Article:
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Welcome to the 2018 AFS Annual Meeting, being held this year, in conjunction with FPA in Chicago!

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Oral Session [clear filter]
Wednesday, October 3
 

2:00pm CDT

H1a - Perceptions of Career-Preparedness among Financial Planning and Finance Students
With the increasing costs of education and growing student loan debt, it is imperative that university students select a program of study that adequately engages and prepares them for the workforce. In this study, we examine perceptions of career-readiness between financial planning students and finance students via the lens of self-determination theory (STD). We examine perceptions of career preparedness based on a motivational model that underscores student engagement through dynamic academic work and supportive academic/social networks. The results are expected to support the relevance of student intrinsic need satisfaction for competence, autonomy and relatedness during school tenure and that opportunities for intrinsic need satisfaction are influenced by program of study. Employers, universities and prospective students nationwide can benefit from the findings and implications of this research. We hope to further prompt the development and visibility of financial planning programs nationwide as a worthwhile study option for students.

Author(s): Laura Mattia, Nandita Das, Janine K. Scott

Presenters
LM

Laura Mattia

Raymond James Financial Director Personal Financial Planning Program, University of South Florida


Wednesday October 3, 2018 2:00pm - 3:00pm CDT
Michigan 1A

2:00pm CDT

H2a - An Examination of the Influence of Robo-Advisers, Online Financial Services, and Other Information Sources on Investment Styles
Using 2015 National Financial Capability Study - Investor Survey Instrument, this study aims to examine the effects of investment knowledge, financial risk tolerance, information search behavior, and the involvement of online financial resources on investment styles. This study adapted Fan and Chatterjee’s (2017) information search framework and the categorization of sources of information search to examine the investors’ behaviors.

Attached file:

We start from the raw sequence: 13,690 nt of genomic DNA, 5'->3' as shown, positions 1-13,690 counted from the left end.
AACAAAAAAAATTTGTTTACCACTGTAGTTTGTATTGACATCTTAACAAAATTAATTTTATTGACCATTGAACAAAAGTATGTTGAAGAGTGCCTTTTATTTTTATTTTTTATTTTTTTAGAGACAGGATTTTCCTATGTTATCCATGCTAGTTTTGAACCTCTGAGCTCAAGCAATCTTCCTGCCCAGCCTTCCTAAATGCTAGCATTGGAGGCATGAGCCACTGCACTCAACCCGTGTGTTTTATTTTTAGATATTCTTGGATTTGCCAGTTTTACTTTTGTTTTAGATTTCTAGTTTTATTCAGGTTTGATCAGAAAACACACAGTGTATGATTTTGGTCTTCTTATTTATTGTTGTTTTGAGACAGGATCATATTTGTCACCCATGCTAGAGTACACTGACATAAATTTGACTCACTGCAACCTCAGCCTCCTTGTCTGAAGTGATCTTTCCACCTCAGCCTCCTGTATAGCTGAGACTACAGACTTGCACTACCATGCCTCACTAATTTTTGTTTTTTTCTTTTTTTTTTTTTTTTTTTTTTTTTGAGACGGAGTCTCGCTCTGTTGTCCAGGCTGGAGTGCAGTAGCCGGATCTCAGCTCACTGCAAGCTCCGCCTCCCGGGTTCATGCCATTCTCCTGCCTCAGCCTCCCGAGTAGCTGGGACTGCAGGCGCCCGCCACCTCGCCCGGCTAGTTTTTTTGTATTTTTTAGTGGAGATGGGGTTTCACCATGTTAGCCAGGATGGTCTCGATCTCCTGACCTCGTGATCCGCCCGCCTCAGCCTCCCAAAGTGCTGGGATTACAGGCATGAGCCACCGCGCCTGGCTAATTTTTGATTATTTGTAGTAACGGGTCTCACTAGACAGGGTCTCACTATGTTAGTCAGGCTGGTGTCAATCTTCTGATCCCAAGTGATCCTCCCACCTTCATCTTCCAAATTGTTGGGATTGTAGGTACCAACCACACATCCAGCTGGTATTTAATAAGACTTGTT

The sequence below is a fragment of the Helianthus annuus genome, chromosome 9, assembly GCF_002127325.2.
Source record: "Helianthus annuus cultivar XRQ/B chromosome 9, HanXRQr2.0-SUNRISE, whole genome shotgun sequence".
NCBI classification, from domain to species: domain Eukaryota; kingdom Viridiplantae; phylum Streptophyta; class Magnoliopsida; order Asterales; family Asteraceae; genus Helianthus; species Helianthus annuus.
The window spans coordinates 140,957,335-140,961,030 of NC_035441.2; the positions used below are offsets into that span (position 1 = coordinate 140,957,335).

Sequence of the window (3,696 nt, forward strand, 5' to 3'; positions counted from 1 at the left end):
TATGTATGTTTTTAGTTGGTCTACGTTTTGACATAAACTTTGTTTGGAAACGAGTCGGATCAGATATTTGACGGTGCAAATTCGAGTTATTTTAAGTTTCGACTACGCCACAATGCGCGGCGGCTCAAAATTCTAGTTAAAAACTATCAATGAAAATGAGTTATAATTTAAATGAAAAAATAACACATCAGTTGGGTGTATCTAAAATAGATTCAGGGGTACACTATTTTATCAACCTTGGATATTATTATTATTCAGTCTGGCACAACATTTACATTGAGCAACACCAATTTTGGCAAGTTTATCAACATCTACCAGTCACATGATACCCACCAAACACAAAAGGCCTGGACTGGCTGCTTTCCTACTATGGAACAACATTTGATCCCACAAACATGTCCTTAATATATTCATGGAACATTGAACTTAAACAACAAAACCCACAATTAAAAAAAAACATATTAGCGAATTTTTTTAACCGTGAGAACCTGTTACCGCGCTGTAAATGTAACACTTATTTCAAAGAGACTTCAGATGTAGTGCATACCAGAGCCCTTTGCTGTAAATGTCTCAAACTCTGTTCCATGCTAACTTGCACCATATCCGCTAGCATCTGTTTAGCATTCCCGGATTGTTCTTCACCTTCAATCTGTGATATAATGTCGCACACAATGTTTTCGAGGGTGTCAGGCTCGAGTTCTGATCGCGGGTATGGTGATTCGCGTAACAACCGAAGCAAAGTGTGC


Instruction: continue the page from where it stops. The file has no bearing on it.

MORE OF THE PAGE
Author(s): Lu Fan, Swarn Chatterjee

Presenters
LF

Lu Fan

Assistant Professor, University of Missouri


Wednesday October 3, 2018 2:00pm - 3:00pm CDT
Michigan 1B

2:00pm CDT

H2b - Do Women Trust Financial Advisors?
This paper analyzes whether older men and women differ in their trust of financial advisor using data from the 2009 National Financial Capability Study (NFCS, 2009).

Author(s): Cagla Yildirim, Charlene Kalenkoski

Presenters
CY

Cagla Yildirim

Assistant Professor, New Mexico State University


Wednesday October 3, 2018 2:00pm - 3:00pm CDT
Michigan 1B

2:00pm CDT

H3a - A Place for Mom: Correlation Between Mandatory Reporting and Older Americans’ Participation in Financial Markets
Elder financial exploitation has been estimated to cost older Americans in excess of $35 billion annually. This paper expects to find evidence of older Americans' preference for being protected from financial exploitation. Using probit and ordered probit models, as well as pooled cross-sectional data from FINRA's National Financial Capability Study, this research analyzes older Americans' preferences for protection from financial exploitation and the correlation these protections have with older American's use of financial products and services. The results indicate that the preference exists and may be correlated to increases or decreases in usage dependent on several factors, including transparency of compensation and complexity of product.

Author(s): B. Steele Campbell, Charlene Kalenkoski, Mitzi Lauderdale

Presenters
BS

Benjamin Steele Campbell

Texas Tech University


Wednesday October 3, 2018 2:00pm - 3:00pm CDT
Michigan 1C

2:00pm CDT

H3b - Predicting REIT Factor Loadings and Structural Alphas from Capital Market Assumptions